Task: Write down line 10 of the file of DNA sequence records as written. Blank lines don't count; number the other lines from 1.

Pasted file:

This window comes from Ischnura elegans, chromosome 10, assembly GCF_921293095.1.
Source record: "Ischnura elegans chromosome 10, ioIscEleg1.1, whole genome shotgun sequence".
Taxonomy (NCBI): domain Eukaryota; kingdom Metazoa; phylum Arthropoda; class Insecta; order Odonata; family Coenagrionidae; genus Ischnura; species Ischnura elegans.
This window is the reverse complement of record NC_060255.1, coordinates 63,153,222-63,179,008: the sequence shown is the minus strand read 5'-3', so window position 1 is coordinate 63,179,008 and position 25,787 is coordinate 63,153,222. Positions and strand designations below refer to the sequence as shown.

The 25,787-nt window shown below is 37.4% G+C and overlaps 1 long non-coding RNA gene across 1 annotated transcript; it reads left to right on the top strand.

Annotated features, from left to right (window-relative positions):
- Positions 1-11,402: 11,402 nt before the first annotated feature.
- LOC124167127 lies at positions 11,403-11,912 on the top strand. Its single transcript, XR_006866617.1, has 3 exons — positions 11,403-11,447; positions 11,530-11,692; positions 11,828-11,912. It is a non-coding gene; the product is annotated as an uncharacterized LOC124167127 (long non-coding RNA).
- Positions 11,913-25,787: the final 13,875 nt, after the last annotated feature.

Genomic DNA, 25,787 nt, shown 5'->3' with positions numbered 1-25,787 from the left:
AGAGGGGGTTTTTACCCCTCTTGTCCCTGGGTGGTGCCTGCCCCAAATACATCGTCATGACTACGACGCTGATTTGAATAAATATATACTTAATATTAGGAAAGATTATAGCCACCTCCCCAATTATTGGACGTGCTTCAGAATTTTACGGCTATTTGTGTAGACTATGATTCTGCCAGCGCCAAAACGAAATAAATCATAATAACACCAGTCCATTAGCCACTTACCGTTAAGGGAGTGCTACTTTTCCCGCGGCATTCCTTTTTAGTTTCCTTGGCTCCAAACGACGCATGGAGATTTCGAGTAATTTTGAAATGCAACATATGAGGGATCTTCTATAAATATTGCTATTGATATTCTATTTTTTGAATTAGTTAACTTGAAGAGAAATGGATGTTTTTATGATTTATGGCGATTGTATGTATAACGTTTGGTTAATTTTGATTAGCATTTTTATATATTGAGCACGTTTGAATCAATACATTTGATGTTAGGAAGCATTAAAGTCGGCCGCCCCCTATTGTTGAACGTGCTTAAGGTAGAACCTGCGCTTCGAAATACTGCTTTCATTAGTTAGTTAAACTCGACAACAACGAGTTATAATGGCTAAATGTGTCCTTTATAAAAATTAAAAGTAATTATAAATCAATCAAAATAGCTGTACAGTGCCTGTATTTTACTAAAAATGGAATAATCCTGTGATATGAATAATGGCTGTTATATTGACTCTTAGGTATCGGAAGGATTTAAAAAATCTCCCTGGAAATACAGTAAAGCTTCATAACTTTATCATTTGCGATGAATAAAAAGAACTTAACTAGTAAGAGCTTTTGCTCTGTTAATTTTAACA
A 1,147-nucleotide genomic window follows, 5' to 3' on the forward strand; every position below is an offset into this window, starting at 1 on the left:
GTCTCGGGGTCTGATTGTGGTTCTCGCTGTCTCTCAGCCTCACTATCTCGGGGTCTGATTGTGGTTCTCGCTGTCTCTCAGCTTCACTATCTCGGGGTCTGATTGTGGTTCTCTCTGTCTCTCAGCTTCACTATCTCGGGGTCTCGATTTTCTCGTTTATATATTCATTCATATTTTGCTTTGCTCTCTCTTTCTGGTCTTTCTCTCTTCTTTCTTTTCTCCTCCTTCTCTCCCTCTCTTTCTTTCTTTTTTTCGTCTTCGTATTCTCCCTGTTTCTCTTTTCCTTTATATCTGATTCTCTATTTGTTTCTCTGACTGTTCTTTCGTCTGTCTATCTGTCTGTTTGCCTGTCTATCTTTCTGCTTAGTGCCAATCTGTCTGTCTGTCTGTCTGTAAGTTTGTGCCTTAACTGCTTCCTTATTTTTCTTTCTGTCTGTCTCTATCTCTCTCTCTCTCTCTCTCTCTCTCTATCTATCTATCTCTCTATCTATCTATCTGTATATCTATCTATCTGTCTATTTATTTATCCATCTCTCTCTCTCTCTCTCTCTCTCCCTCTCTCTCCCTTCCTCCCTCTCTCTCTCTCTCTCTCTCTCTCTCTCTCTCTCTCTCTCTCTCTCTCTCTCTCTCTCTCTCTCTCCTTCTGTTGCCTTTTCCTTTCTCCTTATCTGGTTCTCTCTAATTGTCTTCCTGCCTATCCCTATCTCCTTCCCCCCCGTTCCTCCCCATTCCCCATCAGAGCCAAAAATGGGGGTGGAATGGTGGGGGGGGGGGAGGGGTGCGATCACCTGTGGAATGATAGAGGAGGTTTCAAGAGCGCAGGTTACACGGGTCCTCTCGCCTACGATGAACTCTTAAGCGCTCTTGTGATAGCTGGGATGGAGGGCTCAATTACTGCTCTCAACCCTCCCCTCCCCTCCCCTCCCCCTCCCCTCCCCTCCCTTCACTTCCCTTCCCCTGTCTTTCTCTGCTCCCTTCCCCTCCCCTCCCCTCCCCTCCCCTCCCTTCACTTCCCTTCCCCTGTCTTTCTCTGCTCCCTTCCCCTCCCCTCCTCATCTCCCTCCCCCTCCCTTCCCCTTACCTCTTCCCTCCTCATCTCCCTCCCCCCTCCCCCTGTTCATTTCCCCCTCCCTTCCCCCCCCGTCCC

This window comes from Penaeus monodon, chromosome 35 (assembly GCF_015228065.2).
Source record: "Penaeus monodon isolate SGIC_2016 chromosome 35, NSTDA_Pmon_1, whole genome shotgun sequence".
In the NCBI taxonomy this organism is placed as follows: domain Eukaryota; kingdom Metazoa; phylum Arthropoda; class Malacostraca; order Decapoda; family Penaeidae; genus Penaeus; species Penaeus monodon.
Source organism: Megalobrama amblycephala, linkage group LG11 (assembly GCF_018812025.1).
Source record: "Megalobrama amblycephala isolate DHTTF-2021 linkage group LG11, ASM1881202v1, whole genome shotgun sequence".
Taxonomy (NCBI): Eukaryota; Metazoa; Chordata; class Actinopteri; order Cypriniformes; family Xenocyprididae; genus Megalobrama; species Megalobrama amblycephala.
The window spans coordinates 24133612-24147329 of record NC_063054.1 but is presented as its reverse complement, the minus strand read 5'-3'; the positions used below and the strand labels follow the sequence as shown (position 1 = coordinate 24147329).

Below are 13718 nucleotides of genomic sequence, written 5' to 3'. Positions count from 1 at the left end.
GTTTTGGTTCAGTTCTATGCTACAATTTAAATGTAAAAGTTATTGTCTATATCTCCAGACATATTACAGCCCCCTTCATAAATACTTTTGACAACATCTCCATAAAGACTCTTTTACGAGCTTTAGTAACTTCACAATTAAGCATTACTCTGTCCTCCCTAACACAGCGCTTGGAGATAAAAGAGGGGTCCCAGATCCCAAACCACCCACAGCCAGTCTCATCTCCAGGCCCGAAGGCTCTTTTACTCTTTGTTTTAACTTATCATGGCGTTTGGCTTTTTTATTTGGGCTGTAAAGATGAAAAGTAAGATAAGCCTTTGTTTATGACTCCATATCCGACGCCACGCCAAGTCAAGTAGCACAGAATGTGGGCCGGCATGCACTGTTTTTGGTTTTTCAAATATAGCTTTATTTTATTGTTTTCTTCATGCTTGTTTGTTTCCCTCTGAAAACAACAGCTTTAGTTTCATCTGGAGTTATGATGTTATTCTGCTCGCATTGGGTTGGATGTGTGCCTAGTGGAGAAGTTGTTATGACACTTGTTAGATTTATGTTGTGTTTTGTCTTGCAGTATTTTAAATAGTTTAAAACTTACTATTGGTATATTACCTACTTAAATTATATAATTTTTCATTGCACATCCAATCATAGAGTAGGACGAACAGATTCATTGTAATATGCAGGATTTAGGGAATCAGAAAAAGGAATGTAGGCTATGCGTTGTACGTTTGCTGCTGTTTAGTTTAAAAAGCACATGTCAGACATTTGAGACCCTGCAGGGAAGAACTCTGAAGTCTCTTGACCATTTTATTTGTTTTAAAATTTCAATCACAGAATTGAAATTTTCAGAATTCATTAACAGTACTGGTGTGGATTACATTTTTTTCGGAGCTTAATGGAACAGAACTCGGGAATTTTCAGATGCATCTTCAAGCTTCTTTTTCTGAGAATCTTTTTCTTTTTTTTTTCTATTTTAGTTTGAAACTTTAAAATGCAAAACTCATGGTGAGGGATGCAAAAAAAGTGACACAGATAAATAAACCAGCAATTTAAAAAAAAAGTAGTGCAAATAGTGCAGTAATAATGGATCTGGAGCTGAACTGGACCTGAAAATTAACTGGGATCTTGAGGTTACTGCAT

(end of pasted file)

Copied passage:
Genomic DNA, 25,787 nt, shown 5'->3' with positions numbered 1-25,787 from the left: